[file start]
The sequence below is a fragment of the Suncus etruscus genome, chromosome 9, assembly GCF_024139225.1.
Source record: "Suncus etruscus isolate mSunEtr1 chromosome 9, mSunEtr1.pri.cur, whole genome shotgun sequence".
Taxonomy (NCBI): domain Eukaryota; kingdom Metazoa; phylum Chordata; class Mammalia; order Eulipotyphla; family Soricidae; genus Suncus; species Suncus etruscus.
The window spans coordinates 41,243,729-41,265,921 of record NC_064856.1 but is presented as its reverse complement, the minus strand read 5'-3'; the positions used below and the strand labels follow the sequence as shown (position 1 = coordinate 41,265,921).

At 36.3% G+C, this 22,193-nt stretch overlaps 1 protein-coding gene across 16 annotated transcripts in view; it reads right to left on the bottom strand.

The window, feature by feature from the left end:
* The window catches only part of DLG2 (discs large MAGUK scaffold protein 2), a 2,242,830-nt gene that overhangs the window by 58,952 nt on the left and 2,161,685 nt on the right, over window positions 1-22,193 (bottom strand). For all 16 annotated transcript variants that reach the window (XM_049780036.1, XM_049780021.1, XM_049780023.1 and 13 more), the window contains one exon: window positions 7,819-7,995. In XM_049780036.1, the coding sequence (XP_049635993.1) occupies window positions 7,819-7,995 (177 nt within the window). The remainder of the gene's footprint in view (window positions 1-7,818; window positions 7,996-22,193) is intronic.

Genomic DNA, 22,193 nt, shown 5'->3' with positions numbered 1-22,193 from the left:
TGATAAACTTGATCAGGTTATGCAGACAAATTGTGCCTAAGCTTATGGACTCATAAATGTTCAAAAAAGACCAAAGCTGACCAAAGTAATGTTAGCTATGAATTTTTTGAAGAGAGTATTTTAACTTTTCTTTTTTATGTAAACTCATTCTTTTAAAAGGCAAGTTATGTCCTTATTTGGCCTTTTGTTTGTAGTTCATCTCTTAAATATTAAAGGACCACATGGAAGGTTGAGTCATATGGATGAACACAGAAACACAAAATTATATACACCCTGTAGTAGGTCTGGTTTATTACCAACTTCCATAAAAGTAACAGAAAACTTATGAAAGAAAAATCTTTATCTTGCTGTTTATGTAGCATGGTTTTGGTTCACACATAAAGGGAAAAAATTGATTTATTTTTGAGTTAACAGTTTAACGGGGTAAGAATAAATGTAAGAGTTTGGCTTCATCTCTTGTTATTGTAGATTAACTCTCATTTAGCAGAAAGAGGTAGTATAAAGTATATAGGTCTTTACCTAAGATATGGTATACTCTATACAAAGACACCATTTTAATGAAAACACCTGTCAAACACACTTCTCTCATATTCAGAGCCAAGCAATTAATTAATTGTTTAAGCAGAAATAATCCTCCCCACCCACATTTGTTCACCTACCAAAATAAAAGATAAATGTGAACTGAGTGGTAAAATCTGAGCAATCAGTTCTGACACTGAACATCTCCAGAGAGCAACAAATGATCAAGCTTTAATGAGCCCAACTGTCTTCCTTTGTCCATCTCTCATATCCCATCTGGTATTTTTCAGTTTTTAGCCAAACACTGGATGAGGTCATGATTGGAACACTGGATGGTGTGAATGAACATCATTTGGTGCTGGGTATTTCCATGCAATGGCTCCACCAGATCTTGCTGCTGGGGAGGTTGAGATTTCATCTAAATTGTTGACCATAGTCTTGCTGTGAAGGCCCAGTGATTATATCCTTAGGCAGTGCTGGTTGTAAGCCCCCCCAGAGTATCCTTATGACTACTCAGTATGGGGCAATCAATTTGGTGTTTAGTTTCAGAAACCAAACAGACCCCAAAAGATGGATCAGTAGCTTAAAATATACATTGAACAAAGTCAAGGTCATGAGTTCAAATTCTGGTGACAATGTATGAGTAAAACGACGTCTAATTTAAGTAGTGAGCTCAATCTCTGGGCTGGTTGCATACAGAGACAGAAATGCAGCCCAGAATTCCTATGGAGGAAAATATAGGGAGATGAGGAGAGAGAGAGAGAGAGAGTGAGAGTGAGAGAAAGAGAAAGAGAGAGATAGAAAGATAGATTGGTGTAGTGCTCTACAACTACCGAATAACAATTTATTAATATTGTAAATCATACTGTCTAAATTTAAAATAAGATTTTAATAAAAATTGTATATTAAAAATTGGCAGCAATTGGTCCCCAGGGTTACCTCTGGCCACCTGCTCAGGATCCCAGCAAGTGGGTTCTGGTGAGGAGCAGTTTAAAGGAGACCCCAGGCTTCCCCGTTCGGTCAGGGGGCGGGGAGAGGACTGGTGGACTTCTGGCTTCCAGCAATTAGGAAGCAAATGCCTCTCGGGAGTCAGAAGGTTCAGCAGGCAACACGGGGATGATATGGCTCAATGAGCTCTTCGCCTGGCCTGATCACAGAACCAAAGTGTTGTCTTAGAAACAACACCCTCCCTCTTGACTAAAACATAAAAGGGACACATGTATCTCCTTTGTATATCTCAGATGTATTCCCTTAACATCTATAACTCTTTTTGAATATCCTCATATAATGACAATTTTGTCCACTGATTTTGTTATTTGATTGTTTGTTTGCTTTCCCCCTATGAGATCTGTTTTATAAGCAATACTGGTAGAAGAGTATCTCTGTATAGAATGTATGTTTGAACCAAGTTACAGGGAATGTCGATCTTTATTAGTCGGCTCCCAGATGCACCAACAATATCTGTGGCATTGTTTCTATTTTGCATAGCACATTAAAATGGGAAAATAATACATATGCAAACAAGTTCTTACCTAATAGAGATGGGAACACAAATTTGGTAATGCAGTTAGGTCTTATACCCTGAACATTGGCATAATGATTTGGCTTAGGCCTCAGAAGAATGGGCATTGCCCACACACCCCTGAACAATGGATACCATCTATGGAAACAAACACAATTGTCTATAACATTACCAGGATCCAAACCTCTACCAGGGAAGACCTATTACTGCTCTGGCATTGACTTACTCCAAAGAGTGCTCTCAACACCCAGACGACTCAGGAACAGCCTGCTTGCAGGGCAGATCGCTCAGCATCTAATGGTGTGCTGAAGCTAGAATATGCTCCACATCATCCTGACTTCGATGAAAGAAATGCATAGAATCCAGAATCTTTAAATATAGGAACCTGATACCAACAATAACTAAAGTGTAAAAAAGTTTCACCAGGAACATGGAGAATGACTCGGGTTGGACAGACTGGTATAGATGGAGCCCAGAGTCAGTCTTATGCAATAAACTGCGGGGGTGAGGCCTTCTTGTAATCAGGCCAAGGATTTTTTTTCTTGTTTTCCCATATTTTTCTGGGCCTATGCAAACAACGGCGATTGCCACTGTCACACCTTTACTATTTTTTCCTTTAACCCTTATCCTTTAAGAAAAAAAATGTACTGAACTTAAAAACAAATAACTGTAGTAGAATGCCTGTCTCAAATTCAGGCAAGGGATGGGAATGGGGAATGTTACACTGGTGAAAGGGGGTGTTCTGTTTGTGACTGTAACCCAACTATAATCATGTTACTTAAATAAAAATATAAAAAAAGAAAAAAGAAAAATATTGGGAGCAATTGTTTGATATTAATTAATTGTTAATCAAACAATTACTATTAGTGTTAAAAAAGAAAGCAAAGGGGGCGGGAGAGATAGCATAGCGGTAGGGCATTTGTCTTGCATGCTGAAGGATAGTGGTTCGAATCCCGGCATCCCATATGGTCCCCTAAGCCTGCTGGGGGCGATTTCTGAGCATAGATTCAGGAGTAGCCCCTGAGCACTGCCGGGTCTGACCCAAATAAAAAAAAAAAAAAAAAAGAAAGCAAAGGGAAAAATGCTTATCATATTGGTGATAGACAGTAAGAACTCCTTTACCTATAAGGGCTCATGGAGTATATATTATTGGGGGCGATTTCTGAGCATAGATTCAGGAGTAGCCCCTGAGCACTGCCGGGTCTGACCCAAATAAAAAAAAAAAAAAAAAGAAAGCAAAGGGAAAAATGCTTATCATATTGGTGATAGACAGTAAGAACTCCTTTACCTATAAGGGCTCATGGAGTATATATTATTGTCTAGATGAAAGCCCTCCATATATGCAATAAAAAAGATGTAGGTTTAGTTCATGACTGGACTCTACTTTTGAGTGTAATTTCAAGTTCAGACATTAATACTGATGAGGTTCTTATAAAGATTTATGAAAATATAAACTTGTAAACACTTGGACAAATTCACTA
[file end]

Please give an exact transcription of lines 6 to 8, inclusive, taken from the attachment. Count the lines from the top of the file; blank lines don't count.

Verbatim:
The window, feature by feature from the left end:
* The window catches only part of DLG2 (discs large MAGUK scaffold protein 2), a 2,242,830-nt gene that overhangs the window by 58,952 nt on the left and 2,161,685 nt on the right, over window positions 1-22,193 (bottom strand). For all 16 annotated transcript variants that reach the window (XM_049780036.1, XM_049780021.1, XM_049780023.1 and 13 more), the window contains one exon: window positions 7,819-7,995. In XM_049780036.1, the coding sequence (XP_049635993.1) occupies window positions 7,819-7,995 (177 nt within the window). The remainder of the gene's footprint in view (window positions 1-7,818; window positions 7,996-22,193) is intronic.

Genomic DNA, 22,193 nt, shown 5'->3' with positions numbered 1-22,193 from the left: